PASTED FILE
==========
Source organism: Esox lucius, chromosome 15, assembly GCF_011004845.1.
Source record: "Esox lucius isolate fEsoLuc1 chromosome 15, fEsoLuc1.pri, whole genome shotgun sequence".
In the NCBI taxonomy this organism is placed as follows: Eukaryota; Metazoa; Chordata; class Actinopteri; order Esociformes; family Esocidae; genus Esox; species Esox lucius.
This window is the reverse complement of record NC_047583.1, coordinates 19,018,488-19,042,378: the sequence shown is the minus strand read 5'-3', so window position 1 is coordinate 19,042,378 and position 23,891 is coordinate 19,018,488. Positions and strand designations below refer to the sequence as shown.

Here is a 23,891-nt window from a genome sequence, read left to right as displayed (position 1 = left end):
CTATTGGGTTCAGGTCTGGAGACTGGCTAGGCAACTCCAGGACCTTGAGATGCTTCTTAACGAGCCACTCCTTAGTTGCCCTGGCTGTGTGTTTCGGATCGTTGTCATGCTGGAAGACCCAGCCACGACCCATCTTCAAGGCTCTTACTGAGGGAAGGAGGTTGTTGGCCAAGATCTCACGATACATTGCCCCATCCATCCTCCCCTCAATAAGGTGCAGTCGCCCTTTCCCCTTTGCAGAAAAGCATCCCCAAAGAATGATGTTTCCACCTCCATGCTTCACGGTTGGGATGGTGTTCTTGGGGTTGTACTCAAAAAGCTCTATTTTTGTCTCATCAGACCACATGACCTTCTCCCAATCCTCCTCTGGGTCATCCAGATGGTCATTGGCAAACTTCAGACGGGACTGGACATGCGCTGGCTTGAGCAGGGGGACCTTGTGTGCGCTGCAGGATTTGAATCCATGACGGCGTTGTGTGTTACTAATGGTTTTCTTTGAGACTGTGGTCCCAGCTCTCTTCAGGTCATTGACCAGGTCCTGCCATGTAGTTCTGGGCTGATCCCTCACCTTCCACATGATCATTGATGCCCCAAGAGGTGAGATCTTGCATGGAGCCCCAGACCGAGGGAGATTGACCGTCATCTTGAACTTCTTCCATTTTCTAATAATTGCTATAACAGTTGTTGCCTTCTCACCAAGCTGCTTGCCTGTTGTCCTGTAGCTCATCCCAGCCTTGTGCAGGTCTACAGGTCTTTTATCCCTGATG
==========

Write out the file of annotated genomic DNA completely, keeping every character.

Source organism: Esox lucius, chromosome 15, assembly GCF_011004845.1.
Source record: "Esox lucius isolate fEsoLuc1 chromosome 15, fEsoLuc1.pri, whole genome shotgun sequence".
In the NCBI taxonomy this organism is placed as follows: Eukaryota; Metazoa; Chordata; class Actinopteri; order Esociformes; family Esocidae; genus Esox; species Esox lucius.
This window is the reverse complement of record NC_047583.1, coordinates 19,018,488-19,042,378: the sequence shown is the minus strand read 5'-3', so window position 1 is coordinate 19,042,378 and position 23,891 is coordinate 19,018,488. Positions and strand designations below refer to the sequence as shown.

Here is a 23,891-nt window from a genome sequence, read left to right as displayed (position 1 = left end):
CTATTGGGTTCAGGTCTGGAGACTGGCTAGGCAACTCCAGGACCTTGAGATGCTTCTTAACGAGCCACTCCTTAGTTGCCCTGGCTGTGTGTTTCGGATCGTTGTCATGCTGGAAGACCCAGCCACGACCCATCTTCAAGGCTCTTACTGAGGGAAGGAGGTTGTTGGCCAAGATCTCACGATACATTGCCCCATCCATCCTCCCCTCAATAAGGTGCAGTCGCCCTTTCCCCTTTGCAGAAAAGCATCCCCAAAGAATGATGTTTCCACCTCCATGCTTCACGGTTGGGATGGTGTTCTTGGGGTTGTACTCAAAAAGCTCTATTTTTGTCTCATCAGACCACATGACCTTCTCCCAATCCTCCTCTGGGTCATCCAGATGGTCATTGGCAAACTTCAGACGGGACTGGACATGCGCTGGCTTGAGCAGGGGGACCTTGTGTGCGCTGCAGGATTTGAATCCATGACGGCGTTGTGTGTTACTAATGGTTTTCTTTGAGACTGTGGTCCCAGCTCTCTTCAGGTCATTGACCAGGTCCTGCCATGTAGTTCTGGGCTGATCCCTCACCTTCCACATGATCATTGATGCCCCAAGAGGTGAGATCTTGCATGGAGCCCCAGACCGAGGGAGATTGACCGTCATCTTGAACTTCTTCCATTTTCTAATAATTGCTATAACAGTTGTTGCCTTCTCACCAAGCTGCTTGCCTGTTGTCCTGTAGCTCATCCCAGCCTTGTGCAGGTCTACAGGTCTTTTATCCCTGATG